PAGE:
Less than a day after Britain lost its role as head of two of the EU’s most important – and lucrative – regulatory agencies, along with its sole judge on the international court of justice, a handful of hardline Tory Brexiters and Ukip MEPs gathered in Westminster to reassure themselves that Britannia still ruled the waves.
Otherwise known as the Deal or No Deal conference. Where any deal option was very much only for wimps. The only good EU was a dead EU.
“Never underestimate the ability of a few plucky negotiators to get a good deal,” said the international trade minister, Greg “Unsafe” Hands, in the opening speech. Just in case any member of the audience should take this to mean he thought a deal might be in the offing, Unsafe was quick to remind everyone he was neither plucky nor even competent. Unsafe has the singular knack of appearing so eager to please whoever he happens to be talking to that you wouldn’t trust him not to change his mind by the end of a sentence.
Everything would be fine, he said, because we had nine trade commissioners. Unsafe took this as a sign his department was working flat out to ensure Britain became a great global trading country after Brexit. Bigger than the US even. Much as they all wanted to believe this, not everyone was wholly convinced. The president of the National Farmers’ Union wanted reassurance that Brexit would not mean that food standards would be lowered. Unsafe hummed and hahed. Maybe we could cut and paste some safeguards. Or maybe not. Chlorinated chicken wasn’t so bad, was it?
Next up was the Brexit secretary. “I sit unambiguously on the deal side of the argument,” he began, somewhat nervously. It’s not often that David Davis finds himself in the position of being one of the more moderate people in any room and he was fearful for his safety.
There again, Davis seemed nervous about saying anything about anything. His entire mission appeared to be to get through his 15-minute speech without mentioning anything of any interest to anyone. Not hard, though it did require a certain suspension of disbelief.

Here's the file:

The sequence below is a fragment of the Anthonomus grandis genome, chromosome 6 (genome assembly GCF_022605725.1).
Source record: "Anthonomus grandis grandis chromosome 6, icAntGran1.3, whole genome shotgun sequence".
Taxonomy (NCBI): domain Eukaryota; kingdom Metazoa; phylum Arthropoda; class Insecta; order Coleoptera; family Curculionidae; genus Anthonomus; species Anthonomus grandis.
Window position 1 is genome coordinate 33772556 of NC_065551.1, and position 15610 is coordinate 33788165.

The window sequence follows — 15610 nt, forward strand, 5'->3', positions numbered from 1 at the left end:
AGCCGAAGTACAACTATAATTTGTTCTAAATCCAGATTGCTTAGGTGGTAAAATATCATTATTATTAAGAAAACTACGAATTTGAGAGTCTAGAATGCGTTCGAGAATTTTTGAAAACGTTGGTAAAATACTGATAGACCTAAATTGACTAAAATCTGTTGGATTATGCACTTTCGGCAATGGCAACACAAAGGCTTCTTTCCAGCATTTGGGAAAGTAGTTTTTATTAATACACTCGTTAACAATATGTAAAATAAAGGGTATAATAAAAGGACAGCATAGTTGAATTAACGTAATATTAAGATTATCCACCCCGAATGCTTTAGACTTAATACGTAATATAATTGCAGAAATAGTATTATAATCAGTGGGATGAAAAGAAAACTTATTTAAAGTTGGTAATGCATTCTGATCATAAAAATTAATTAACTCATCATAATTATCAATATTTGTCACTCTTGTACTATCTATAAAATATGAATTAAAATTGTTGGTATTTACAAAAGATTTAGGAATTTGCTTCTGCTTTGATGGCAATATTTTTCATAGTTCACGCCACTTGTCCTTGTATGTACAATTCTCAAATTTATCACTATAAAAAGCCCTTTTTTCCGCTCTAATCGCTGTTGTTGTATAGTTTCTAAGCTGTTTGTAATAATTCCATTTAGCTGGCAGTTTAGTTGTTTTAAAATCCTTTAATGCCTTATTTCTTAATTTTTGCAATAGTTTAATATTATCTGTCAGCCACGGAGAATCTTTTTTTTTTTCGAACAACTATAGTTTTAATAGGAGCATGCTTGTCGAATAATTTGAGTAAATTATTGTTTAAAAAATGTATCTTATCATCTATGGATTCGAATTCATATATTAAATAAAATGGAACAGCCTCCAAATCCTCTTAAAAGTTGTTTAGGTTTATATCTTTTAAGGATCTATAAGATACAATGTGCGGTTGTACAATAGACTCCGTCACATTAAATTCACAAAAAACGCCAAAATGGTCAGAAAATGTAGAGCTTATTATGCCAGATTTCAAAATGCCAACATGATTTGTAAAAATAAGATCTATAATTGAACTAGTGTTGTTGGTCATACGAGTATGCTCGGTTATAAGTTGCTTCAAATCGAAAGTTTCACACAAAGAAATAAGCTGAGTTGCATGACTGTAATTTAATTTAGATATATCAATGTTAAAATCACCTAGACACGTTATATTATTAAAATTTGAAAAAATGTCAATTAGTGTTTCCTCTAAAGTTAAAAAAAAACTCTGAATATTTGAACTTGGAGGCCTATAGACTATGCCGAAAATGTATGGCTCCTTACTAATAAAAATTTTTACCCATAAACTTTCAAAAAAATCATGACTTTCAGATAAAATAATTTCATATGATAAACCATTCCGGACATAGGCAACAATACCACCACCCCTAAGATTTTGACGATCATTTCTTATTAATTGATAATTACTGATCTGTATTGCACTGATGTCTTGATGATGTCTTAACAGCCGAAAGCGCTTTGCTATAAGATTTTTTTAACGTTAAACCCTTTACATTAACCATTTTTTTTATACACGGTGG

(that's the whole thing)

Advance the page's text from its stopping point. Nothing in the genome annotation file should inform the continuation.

The EU talks weren’t deadlocked, he insisted. Huge progress had been made. Take Northern Ireland. No matter that Britain was making two contradictory, incompatible, demands over leaving the single market and not wanting a hard border – we were now in touching distance of a solution. If you had unimaginably long arms. All that needed to happen was that the EU had to come round to our way of thinking. Even if we didn’t know what we were thinking about.
In his eagerness not to take any questions from the media about what agreement the cabinet may or may not have reached over improving its offer to the EU to advance the Brexit talks, Davis rushed out the room, falling over a power cable on the way. He then holed himself up in a private room, refusing to come out for more than half an hour. It wasn’t the time or place to let on that the government was happy to stump up £40bn. This particular audience would go berserk at such a figure. Especially if he had to let them know it still might not be enough.
Liberated from his former role as a junior Brexit minister the grumpy Tory backbencher David Jones was free to give the EU a piece of his mind. Britain had voted to leave the EU and the EU could go to hell. The audience perked up a little. This was much more the fighting talk they had come to hear.
The EU was deliberately obstructing the talks, he said, by insisting on treating article 50 as a legal framework rather than as something to haggle over. And for not guessing what it was we wanted. Typical, cheating foreigners who couldn’t be trusted. Even if they were to agree to progress the talks in December they were probably lying. So we should take “the solemn decision” to tell the EU to sod off now.
“Hear, hear,” several people harrumphed. Warming to his theme Jones went on to extol the virtues of trading on WTO terms. Just because no other country – with the possible exception of Mauritania – traded on WTO terms because they were so punitively rubbish, there was no reason Britain couldn’t make a success of them. Because we were British. And Britons never, never, never would be slaves.
- John Crace’s new book, I, Maybot, is published by Guardian Faber. To order a copy for £6.99, saving £3, go to guardianbookshop.com or call 0330 333 6846. Free UK p&p over £10, online orders only. Phone orders min. p&p of £1.99.
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